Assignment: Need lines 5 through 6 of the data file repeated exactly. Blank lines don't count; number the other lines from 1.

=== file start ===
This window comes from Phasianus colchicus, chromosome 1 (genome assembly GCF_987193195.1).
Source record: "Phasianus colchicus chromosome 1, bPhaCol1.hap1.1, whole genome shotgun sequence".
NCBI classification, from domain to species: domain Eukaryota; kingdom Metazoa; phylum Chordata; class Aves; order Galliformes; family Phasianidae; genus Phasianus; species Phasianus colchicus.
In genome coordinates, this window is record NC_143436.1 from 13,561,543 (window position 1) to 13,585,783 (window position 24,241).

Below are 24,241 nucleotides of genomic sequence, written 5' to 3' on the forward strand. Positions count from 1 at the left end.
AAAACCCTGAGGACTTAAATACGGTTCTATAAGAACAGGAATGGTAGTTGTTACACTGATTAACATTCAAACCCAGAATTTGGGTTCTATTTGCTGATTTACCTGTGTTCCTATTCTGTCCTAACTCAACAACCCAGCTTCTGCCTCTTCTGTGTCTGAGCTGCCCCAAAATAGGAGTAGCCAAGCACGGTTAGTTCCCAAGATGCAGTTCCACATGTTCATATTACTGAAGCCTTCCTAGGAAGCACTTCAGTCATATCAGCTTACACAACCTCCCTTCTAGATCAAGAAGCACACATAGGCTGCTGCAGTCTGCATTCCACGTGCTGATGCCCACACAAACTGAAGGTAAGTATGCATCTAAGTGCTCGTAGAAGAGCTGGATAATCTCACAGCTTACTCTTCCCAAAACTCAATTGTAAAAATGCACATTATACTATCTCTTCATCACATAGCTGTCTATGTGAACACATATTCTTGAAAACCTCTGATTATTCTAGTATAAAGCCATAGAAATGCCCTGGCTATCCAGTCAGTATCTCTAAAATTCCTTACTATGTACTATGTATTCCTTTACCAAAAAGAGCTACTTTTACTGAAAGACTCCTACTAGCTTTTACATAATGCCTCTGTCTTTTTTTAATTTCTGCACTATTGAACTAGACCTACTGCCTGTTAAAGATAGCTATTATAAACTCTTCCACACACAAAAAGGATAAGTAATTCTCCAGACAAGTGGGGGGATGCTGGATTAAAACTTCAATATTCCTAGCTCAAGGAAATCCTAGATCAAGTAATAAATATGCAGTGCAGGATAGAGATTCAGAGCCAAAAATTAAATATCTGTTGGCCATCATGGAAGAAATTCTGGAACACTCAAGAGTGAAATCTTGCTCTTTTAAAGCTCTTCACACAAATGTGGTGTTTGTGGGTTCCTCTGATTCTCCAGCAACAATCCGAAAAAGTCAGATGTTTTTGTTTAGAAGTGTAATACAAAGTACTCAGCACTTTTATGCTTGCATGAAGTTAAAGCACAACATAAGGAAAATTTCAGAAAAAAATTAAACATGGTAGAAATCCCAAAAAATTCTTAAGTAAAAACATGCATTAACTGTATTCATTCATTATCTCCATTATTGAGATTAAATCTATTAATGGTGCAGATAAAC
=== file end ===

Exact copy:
Below are 24,241 nucleotides of genomic sequence, written 5' to 3' on the forward strand. Positions count from 1 at the left end.
AAAACCCTGAGGACTTAAATACGGTTCTATAAGAACAGGAATGGTAGTTGTTACACTGATTAACATTCAAACCCAGAATTTGGGTTCTATTTGCTGATTTACCTGTGTTCCTATTCTGTCCTAACTCAACAACCCAGCTTCTGCCTCTTCTGTGTCTGAGCTGCCCCAAAATAGGAGTAGCCAAGCACGGTTAGTTCCCAAGATGCAGTTCCACATGTTCATATTACTGAAGCCTTCCTAGGAAGCACTTCAGTCATATCAGCTTACACAACCTCCCTTCTAGATCAAGAAGCACACATAGGCTGCTGCAGTCTGCATTCCACGTGCTGATGCCCACACAAACTGAAGGTAAGTATGCATCTAAGTGCTCGTAGAAGAGCTGGATAATCTCACAGCTTACTCTTCCCAAAACTCAATTGTAAAAATGCACATTATACTATCTCTTCATCACATAGCTGTCTATGTGAACACATATTCTTGAAAACCTCTGATTATTCTAGTATAAAGCCATAGAAATGCCCTGGCTATCCAGTCAGTATCTCTAAAATTCCTTACTATGTACTATGTATTCCTTTACCAAAAAGAGCTACTTTTACTGAAAGACTCCTACTAGCTTTTACATAATGCCTCTGTCTTTTTTTAATTTCTGCACTATTGAACTAGACCTACTGCCTGTTAAAGATAGCTATTATAAACTCTTCCACACACAAAAAGGATAAGTAATTCTCCAGACAAGTGGGGGGATGCTGGATTAAAACTTCAATATTCCTAGCTCAAGGAAATCCTAGATCAAGTAATAAATATGCAGTGCAGGATAGAGATTCAGAGCCAAAAATTAAATATCTGTTGGCCATCATGGAAGAAATTCTGGAACACTCAAGAGTGAAATCTTGCTCTTTTAAAGCTCTTCACACAAATGTGGTGTTTGTGGGTTCCTCTGATTCTCCAGCAACAATCCGAAAAAGTCAGATGTTTTTGTTTAGAAGTGTAATACAAAGTACTCAGCACTTTTATGCTTGCATGAAGTTAAAGCACAACATAAGGAAAATTTCAGAAAAAAATTAAACATGGTAGAAATCCCAAAAAATTCTTAAGTAAAAACATGCATTAACTGTATTCATTCATTATCTCCATTATTGAGATTAAATCTATTAATGGTGCAGATAAAC